John McPhee has a new book of essays. Need I say more?
Silk Parachute (FSG), McPhee’s new collection of nine essays, most of which has appeared in some form in the New Yorker, does appear to operate with a wider purview. If I were susceptible to certain pretentious locutions, I would be tempted to call McPhee’s expanded vision meta-meditative.
The title essay, appearing in the New Yorker in 1997, is a sweet tribute to his mother, while the remaining eight are referential to his life and times at the New Yorkerwhere you learn legendary editor William Shawn had a lead palate, preferring to eat corn flakes as dinner entrees (My Life’s List). Or there is my favorite, Checkpoints, which profiles the famed New Yorker fact-checking department. And for those interested in encountering the rising popularity of lacrosse (at least in the leafy suburbs of the northeast), a vivid and explicative piece on that sport: Spin Right and Shoot Left.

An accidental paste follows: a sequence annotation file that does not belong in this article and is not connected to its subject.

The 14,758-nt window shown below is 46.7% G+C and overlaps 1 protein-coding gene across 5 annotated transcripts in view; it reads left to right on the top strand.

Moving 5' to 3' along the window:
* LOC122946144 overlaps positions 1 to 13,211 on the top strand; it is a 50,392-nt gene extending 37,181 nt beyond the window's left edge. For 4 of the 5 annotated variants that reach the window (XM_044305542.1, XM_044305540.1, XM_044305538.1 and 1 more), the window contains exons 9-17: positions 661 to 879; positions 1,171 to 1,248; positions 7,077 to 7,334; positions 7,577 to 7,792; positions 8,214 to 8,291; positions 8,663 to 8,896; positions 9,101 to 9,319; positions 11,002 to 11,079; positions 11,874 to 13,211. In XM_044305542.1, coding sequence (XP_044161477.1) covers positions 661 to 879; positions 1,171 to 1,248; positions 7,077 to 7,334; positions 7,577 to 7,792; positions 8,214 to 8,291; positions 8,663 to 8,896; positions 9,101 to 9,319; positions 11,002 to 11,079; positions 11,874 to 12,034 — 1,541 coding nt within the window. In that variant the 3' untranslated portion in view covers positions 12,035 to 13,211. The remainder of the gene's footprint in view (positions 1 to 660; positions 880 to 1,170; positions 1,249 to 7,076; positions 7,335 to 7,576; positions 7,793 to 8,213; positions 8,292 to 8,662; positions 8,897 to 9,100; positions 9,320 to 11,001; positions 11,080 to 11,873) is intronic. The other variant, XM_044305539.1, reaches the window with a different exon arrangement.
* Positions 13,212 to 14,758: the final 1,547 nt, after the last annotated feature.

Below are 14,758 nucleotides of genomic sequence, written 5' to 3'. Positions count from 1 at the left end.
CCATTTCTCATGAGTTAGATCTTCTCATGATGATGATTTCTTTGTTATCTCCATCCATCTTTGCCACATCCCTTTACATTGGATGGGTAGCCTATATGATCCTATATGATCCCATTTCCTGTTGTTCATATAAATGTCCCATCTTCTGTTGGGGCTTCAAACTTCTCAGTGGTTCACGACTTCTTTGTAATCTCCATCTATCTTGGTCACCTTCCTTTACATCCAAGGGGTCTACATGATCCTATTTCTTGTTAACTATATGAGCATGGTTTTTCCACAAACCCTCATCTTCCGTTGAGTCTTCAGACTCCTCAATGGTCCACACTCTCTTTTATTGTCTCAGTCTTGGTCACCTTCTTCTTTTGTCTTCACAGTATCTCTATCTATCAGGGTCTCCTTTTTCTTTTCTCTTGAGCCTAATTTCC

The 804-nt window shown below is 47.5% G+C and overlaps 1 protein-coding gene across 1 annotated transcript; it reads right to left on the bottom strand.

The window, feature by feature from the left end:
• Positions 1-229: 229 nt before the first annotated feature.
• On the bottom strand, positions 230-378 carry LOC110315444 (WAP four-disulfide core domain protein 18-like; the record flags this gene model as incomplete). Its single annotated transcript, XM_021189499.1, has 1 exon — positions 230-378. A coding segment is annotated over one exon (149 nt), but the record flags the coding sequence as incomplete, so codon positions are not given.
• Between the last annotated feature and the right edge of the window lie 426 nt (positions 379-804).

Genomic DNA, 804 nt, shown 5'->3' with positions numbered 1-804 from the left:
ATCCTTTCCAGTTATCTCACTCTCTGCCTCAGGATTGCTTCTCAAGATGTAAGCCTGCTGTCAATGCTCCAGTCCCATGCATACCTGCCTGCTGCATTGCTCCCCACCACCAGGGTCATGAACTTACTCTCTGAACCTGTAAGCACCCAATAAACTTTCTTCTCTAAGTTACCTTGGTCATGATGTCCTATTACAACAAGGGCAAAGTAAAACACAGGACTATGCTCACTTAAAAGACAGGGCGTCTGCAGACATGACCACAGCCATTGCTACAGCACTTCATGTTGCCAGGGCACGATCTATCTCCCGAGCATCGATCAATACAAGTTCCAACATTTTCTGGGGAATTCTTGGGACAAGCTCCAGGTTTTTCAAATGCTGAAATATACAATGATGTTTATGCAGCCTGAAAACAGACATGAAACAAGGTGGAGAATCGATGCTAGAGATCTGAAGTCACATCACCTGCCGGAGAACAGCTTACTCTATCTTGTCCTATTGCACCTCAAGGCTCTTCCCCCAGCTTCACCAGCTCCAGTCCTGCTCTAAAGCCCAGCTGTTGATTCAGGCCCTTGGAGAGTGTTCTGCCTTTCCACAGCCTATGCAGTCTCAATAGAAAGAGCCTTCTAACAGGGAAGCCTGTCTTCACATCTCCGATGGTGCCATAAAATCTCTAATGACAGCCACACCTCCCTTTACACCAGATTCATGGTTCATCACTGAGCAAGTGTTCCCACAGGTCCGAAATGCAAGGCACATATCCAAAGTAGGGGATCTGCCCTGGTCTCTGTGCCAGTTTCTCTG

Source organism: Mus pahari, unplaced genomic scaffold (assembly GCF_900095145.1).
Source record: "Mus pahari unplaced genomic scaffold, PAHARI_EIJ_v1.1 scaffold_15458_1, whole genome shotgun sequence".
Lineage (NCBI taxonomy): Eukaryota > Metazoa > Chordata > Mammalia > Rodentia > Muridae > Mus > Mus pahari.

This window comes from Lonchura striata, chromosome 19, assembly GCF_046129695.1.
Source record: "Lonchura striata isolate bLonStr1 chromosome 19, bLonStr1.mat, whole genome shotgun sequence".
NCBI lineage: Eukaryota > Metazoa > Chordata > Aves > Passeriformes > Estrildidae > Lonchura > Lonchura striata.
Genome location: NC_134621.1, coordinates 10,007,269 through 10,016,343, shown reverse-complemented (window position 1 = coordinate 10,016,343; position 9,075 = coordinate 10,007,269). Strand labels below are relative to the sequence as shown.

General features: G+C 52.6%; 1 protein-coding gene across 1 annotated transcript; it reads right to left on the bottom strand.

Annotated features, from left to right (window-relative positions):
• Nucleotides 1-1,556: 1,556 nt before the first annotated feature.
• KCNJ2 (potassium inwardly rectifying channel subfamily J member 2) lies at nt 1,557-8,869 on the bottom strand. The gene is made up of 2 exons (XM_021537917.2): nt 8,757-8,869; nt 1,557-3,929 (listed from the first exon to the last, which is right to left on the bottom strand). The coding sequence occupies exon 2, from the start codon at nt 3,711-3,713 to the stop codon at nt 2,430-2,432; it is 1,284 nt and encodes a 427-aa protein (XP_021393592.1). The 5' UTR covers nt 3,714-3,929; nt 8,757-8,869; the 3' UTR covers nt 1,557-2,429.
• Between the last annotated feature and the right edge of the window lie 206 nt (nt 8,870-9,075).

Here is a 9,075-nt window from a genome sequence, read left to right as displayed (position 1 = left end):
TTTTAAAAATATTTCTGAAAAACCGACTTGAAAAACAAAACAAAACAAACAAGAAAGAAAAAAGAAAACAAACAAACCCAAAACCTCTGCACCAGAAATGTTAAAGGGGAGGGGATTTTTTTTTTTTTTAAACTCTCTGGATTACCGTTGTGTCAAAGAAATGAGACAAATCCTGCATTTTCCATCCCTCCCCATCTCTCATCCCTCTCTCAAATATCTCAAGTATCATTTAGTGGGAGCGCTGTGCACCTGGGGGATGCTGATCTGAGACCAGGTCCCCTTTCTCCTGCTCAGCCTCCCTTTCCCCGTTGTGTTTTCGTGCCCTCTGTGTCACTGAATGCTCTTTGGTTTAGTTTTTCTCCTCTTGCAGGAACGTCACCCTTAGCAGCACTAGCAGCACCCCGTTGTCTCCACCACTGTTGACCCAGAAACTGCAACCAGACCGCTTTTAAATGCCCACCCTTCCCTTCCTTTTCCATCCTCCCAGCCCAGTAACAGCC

McPhee, a pioneer of so-called New Journalism and Creative Non-Fiction before it was called Creative Non-Fiction, has published 28 books. Take your choice.